piano into a fourth-floor apartment and doesn't have time for
this kind of banter.

He looks briefly at Sam and then back to the Bechstein.

PIANO MOVER 1
Can I help you with something, pal?
60.

SAM
That kid with the balloon, the
exact same thing happened on
Thursday.

PIANO MOVER 1
We're a little busy here. Why don't
you go bother someone else?

Sam watches the workmen on the fourth floor ease the piano
into position.

INT. SAM'S APARTMENT -- MORNING

Sam staggers in the front door, exhausted. Lila comes out of


the bedroom. She stops in her tracks when she sees him, all
bandaged and battered, then hurries over to him.

LILA
What happened to you?

Sam shakes his head. How can he possibly explain what has
happened to him? He limps toward the bedroom. Lila,
nonplussed, follows after him.

INT. SAM'S BEDROOM -- CONTINUOUS

LILA
I was calling people all over the
city looking for you. I was about
to call the police.

Sam checks the clock: 8:12 a.m. He begins to undress, pulling


off his sweater.

LILA (CONT'D)
What's going on, Sam?

Sam sits on the edge of the bed, considering the question.

SAM
I don't know.

LILA
I don't know? You run out in the
middle of the night and don't come
back until eight in the morning, no
phone call, no explanation, looking
like someone tried to murder you?
Don't tell me I don't know.
61.

Sam lies down on the bed, his clothes half-removed. He's too
exhausted to have a real conversation, too bewildered by the
events of the last few hours, too numbed from the Percoset.

SAM
You want a better answer, ask
someone else.

LILA
Excuse me?

SAM
Lila, I'm seeing things that don't
make any sense. Okay? I'm meeting
people that are supposed to be
dead,. Beth Levy's had a nervous
breakdown and this kid I'm supposed
to be treating knows what's going
to happen before it happens.

LILA
You were at Beth Levy's all night?

Sam groans.

LILA (CONT'D)
You're losing me, Sam. I swear to
God, you're starting to lose me.

Sam grunts, already half-asleep.

LILA (CONT'D)
(heavy sarcasm)
I'm glad we had this conversation.
I think we really cleared the air
on some important issues.
(jangling the car keys)
I'm going to the library.

SAM'S FIRST DREAM

The screen goes black. And then bright white. The white
gradually resolves and we see that we're staring into the
glare of a small flashlight.

The flashlight disappears and Sam's face replaces it, Sam's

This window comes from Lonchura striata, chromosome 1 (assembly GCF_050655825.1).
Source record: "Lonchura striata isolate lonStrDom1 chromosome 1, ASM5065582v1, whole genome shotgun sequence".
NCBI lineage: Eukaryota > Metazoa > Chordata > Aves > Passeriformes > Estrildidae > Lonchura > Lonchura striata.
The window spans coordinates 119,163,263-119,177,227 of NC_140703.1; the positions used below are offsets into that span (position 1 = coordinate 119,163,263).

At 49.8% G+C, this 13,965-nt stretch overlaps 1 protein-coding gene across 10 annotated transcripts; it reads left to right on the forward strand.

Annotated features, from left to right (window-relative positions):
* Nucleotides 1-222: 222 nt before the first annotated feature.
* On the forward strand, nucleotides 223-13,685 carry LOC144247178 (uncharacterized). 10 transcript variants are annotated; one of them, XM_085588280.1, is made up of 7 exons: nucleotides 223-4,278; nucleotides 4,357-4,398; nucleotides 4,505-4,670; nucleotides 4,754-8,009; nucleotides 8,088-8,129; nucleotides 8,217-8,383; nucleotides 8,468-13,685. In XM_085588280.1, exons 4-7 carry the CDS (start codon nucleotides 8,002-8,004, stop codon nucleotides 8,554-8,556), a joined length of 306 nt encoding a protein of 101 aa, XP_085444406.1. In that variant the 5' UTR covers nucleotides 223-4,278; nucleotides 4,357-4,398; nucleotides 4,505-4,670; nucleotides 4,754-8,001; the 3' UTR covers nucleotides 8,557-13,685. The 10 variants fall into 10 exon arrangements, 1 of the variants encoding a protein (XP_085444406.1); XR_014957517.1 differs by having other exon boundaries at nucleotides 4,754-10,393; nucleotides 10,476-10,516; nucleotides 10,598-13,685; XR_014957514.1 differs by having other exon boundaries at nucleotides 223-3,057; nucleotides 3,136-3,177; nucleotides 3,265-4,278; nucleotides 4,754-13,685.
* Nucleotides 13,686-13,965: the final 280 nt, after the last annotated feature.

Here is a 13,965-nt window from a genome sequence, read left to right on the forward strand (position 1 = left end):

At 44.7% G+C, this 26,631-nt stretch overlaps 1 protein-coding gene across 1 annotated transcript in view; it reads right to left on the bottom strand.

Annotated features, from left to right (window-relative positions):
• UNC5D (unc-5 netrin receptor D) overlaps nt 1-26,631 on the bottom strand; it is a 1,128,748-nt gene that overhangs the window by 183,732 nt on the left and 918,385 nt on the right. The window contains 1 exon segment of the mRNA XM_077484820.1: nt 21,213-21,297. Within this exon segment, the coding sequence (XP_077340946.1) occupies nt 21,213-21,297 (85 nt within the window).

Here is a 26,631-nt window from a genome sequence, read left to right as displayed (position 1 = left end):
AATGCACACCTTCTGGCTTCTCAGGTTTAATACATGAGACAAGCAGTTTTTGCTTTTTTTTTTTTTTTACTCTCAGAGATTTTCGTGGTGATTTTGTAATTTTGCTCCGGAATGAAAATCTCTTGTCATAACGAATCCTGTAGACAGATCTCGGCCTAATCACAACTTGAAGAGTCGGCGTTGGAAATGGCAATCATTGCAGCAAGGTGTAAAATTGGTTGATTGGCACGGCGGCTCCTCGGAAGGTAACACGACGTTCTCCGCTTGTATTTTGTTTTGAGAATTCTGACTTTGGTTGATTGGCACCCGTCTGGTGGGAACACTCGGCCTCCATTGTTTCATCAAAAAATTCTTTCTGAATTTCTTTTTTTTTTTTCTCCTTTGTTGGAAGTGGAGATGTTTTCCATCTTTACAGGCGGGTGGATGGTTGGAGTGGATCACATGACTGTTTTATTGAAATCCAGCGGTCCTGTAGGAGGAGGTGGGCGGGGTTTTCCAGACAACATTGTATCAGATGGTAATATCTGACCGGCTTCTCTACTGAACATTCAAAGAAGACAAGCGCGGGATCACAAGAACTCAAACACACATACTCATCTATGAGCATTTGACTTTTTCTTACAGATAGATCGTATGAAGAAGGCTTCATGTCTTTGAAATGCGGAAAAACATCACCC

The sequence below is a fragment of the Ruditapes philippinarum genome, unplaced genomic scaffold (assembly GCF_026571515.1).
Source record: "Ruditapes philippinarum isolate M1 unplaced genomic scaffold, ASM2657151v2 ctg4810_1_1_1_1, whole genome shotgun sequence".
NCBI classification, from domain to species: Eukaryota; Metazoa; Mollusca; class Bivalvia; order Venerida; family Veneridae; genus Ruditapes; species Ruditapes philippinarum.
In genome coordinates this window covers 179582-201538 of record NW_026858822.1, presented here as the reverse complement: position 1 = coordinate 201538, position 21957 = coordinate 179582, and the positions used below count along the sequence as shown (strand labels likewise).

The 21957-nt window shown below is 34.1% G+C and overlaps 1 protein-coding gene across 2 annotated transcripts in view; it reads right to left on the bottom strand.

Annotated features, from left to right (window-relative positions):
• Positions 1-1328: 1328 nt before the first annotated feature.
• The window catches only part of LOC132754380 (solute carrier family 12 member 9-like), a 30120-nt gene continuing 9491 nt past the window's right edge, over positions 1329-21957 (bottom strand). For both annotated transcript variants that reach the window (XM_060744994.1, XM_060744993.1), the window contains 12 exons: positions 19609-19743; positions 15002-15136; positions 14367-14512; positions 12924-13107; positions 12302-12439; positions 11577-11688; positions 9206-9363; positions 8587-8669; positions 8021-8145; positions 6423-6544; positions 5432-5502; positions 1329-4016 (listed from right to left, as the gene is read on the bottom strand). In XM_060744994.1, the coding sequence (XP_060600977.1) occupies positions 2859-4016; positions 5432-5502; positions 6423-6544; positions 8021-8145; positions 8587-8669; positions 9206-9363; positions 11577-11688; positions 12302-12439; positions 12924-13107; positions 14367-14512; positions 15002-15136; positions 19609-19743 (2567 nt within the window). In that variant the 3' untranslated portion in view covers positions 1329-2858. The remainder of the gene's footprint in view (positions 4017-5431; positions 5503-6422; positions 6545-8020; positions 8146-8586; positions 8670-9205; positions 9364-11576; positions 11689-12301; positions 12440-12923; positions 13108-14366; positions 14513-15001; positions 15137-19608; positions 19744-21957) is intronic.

face looming large, staring directly into the camera.

SAM
Can you hear me, Henry? Henry? I'm
a doctor, I'm going to help you.
Can you hear me?
62.

END OF SAM'S FIRST DREAM

Sam opens his eyes. He's lying on his bed, still half-
clothed. He looks at the clock. 3 p.m. He sits straight up.
He's running out of time.

INT. SAM'S APARTMENT -- AFTERNOON

Sam prepares to leave, after having showered and changed


clothes (though he still wears the sweater he always wears).

He looks at himself in the foyer mirror. His eyes are


haunted.

INT. HALLWAY -- AFTERNOON

Sam pushes the elevator button and waits. The door slides
open.

Henry stands there. He slept on the street and it shows. Sam


stumbles backward.

SAM
Jesus Christ.
(beat)
What are you doing here? How did
you know where I live?

The doors start to slide shut and Sam gets into the elevator.
They descend.

SAM (CONT'D)
I've been looking all over for you.
I saw your mother last night.

Henry seems uninterested.

SAM (CONT'D)
You told me she was dead.

Henry stares at Sam, never blinking.

SAM (CONT'D)
Everyone seems to think your
mother's dead. But I was standing
in her kitchen talking to her.

Sam indicates the bandages on his neck.

SAM (CONT'D)
I met Olive.
63.

HENRY
Olive's dead, too. We put her to
sleep when I was twelve. She had a
tumor in her liver.

SAM
Olive's not dead. She is very much
not dead.

HENRY
She was a good girl. She used to
kill the rabbits.

Sam grabs Henry and presses him against the wall of the
elevator.

SAM
Quit playing with me.

HENRY
(with mock surprise)
Doctor Foster!

SAM
I want to know what's going on. How
do you know the future?

HENRY
I make it up.

The door opens onto the seventh-floor. A MUSLIM WOMAN in full